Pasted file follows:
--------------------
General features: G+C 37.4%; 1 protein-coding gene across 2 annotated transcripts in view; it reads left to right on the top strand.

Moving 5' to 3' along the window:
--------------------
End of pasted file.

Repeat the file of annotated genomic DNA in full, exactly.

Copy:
General features: G+C 37.4%; 1 protein-coding gene across 2 annotated transcripts in view; it reads left to right on the top strand.

Moving 5' to 3' along the window: